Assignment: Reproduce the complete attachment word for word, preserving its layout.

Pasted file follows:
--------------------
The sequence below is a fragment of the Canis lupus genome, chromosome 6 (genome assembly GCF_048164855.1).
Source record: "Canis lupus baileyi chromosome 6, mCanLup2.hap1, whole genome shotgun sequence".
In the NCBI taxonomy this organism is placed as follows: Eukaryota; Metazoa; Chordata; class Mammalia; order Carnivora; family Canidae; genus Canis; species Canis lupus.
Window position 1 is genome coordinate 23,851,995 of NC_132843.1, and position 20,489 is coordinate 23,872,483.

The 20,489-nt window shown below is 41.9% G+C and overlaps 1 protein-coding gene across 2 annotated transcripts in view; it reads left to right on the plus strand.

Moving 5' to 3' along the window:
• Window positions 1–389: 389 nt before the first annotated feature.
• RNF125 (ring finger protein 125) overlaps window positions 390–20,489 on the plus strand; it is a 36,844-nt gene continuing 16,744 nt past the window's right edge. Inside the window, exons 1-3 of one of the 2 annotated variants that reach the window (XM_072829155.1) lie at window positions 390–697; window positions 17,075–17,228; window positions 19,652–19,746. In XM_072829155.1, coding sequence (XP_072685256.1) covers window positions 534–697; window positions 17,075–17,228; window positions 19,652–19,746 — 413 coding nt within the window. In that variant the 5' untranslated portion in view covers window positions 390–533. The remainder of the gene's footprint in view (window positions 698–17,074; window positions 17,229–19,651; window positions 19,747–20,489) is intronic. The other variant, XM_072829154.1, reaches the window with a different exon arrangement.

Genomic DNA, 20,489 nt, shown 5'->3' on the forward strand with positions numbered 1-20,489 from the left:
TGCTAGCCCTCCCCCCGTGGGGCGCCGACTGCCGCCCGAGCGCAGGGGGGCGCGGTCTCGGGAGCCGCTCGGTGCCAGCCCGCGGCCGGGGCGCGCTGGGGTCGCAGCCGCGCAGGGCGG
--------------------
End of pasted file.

The sequence below is a fragment of the Canis lupus genome, chromosome 6 (genome assembly GCF_048164855.1).
Source record: "Canis lupus baileyi chromosome 6, mCanLup2.hap1, whole genome shotgun sequence".
In the NCBI taxonomy this organism is placed as follows: Eukaryota; Metazoa; Chordata; class Mammalia; order Carnivora; family Canidae; genus Canis; species Canis lupus.
Window position 1 is genome coordinate 23,851,995 of NC_132843.1, and position 20,489 is coordinate 23,872,483.

The 20,489-nt window shown below is 41.9% G+C and overlaps 1 protein-coding gene across 2 annotated transcripts in view; it reads left to right on the plus strand.

Moving 5' to 3' along the window:
• Window positions 1–389: 389 nt before the first annotated feature.
• RNF125 (ring finger protein 125) overlaps window positions 390–20,489 on the plus strand; it is a 36,844-nt gene continuing 16,744 nt past the window's right edge. Inside the window, exons 1-3 of one of the 2 annotated variants that reach the window (XM_072829155.1) lie at window positions 390–697; window positions 17,075–17,228; window positions 19,652–19,746. In XM_072829155.1, coding sequence (XP_072685256.1) covers window positions 534–697; window positions 17,075–17,228; window positions 19,652–19,746 — 413 coding nt within the window. In that variant the 5' untranslated portion in view covers window positions 390–533. The remainder of the gene's footprint in view (window positions 698–17,074; window positions 17,229–19,651; window positions 19,747–20,489) is intronic. The other variant, XM_072829154.1, reaches the window with a different exon arrangement.

Genomic DNA, 20,489 nt, shown 5'->3' on the forward strand with positions numbered 1-20,489 from the left:
TGCTAGCCCTCCCCCCGTGGGGCGCCGACTGCCGCCCGAGCGCAGGGGGGCGCGGTCTCGGGAGCCGCTCGGTGCCAGCCCGCGGCCGGGGCGCGCTGGGGTCGCAGCCGCGCAGGGCGG